Chronic Obstructive Pulmonary Disease (COPD)
Dr. Shawn Aaron
Optimal Therapy of COPD to Prevent Exacerbation and Improve Quality of Life: A Randomized, Double-Blind, Placebo-Controlled Trial
Patients with chronic obstructive pulmonary disease (COPD) are often chronically short of breath. There are several new inhaled medications that have recently become available which may be useful for treatment of COPD. It is unclear, however, whether combining these medications may make them more effective than when they are used individually. The purpose of this study is to perform a controlled clinical trial to determine what combination of inhaled medications best prevents exacerbations and improves quality of life in patients with COPD.
Dr. Jane A.E. Batt
Molecular Mechanisms of Skeletal Muscle Atrophy in Lung Disease
Chronic obstructive pulmonary disease (COPD) and idiopathic pulmonary fibrosis (IPF) are progressive lung diseases. People with these diseases suffer from chronic shortness of breath and skeletal muscle wasting and weakness, which limits their ability to carry out the everyday activities that most healthy individuals take for granted. It is unclear in the medical and scientific literature why and how this muscle program develops. In this study, we hope to determine what causes the muscle wasting\weakness in people with severe COPD and IPF, and to begin to understand how it develops. We will achieve this goal by studying the muscle in people with advanced chronic lung disease, looking specifically at the rate and mechanisms of muscle breakdown and the potential molecular mediators. We believe our findings may lead to future therapies to prevent or treat the debilitating muscle wasting and weakness that occurs with chronic lung disease.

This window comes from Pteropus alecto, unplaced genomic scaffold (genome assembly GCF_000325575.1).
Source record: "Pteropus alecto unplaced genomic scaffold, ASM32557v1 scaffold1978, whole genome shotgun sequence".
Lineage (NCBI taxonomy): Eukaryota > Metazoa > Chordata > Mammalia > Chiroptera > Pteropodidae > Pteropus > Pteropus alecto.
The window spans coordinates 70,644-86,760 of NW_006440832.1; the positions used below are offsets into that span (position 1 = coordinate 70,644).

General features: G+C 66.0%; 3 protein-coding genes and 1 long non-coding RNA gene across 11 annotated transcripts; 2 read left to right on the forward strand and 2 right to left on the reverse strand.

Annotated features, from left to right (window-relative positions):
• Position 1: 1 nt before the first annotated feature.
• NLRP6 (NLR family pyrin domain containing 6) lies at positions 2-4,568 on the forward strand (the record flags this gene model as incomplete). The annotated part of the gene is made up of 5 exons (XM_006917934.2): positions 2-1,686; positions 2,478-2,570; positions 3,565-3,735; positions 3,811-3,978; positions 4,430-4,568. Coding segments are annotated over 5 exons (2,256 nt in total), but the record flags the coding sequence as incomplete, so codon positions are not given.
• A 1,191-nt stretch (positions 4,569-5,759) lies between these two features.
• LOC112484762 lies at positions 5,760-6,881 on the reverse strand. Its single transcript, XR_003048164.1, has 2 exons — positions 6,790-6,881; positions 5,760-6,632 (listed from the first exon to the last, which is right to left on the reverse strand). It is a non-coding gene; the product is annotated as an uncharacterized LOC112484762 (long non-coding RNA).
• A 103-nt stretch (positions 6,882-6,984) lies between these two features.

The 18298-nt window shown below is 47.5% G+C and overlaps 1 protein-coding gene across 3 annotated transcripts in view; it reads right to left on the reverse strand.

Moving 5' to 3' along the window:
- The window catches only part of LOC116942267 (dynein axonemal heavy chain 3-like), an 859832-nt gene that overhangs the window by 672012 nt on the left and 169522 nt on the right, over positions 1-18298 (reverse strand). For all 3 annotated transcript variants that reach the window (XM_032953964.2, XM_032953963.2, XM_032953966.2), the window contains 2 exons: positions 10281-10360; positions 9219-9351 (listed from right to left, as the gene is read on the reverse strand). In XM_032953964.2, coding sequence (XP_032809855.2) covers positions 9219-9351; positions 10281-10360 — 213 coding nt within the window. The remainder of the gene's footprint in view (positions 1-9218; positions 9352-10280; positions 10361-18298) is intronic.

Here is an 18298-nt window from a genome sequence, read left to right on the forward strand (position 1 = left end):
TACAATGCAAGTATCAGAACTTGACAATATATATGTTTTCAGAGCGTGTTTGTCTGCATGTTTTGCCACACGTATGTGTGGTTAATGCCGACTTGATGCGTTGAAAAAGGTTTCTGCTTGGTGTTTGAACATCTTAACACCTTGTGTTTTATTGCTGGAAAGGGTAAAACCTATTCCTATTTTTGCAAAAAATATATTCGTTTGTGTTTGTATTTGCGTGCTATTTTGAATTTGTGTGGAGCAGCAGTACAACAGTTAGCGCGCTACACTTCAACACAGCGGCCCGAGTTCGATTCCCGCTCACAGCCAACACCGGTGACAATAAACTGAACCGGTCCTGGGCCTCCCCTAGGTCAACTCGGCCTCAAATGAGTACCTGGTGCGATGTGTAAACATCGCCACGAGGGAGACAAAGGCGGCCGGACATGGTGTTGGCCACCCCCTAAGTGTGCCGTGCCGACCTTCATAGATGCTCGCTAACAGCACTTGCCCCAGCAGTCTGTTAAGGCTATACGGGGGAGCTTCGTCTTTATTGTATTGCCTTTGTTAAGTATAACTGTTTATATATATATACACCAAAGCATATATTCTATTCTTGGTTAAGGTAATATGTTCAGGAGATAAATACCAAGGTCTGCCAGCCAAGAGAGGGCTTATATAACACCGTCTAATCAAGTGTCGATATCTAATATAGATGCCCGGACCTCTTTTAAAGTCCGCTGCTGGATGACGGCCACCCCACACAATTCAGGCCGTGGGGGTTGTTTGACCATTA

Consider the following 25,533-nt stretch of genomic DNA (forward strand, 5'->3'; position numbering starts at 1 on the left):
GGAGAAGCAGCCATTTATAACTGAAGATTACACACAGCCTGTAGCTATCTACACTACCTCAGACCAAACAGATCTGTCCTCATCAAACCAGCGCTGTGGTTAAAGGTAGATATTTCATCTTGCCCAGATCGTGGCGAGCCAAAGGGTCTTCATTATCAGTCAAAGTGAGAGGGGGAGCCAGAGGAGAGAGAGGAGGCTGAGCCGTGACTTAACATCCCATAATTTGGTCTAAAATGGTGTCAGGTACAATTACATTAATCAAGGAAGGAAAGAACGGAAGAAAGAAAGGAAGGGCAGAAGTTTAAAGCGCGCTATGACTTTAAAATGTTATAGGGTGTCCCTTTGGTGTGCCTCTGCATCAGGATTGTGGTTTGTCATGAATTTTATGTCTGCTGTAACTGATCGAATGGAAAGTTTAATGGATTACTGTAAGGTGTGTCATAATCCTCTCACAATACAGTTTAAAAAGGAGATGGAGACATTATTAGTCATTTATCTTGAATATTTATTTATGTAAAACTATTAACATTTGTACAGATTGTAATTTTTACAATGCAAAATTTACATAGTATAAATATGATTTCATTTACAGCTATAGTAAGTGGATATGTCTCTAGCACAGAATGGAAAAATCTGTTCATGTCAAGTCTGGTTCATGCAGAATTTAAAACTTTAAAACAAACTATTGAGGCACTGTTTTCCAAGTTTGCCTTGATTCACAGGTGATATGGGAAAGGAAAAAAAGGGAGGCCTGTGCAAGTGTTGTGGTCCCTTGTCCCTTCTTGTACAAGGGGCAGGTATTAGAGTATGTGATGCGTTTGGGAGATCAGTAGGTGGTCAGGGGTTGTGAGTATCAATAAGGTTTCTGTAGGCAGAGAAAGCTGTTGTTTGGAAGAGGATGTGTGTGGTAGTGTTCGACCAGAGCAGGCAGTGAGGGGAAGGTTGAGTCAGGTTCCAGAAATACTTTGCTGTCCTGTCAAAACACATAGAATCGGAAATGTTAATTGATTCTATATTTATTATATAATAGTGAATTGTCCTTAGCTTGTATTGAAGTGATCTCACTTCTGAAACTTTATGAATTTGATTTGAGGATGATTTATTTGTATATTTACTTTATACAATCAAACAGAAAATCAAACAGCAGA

Dr. Chung-Wai Chow
Expression and Function of Syk Tyrosine Kinase in Pulmonary Epithelial Cells
The lung is completely lined with a layer of epithelial cells. While acting as a barrier that prevents indiscriminate entry of inhaled matter, the epithelium also performs vital functions such as exchange of O2 and CO2 and production of surfactant. Because the epithelial layer is in constant contact with the external environment, it is constantly bombarded with inhaled toxins, microorganisms and allergens. As such the epithelium has developed mechanisms to remove and destroy any harmful inhaled material. It actively participates in the innate immune response by producing cytotoxic mediators such as cytokines and reactive oxidants, and by recruiting leukocytes to further propagate the immune and inflammatory cascade. These protective mechanisms are highly regulated so that once activated, appropriate down-regulatory signals are also triggered to stop the immune and inflammatory response before tissue injury occurs.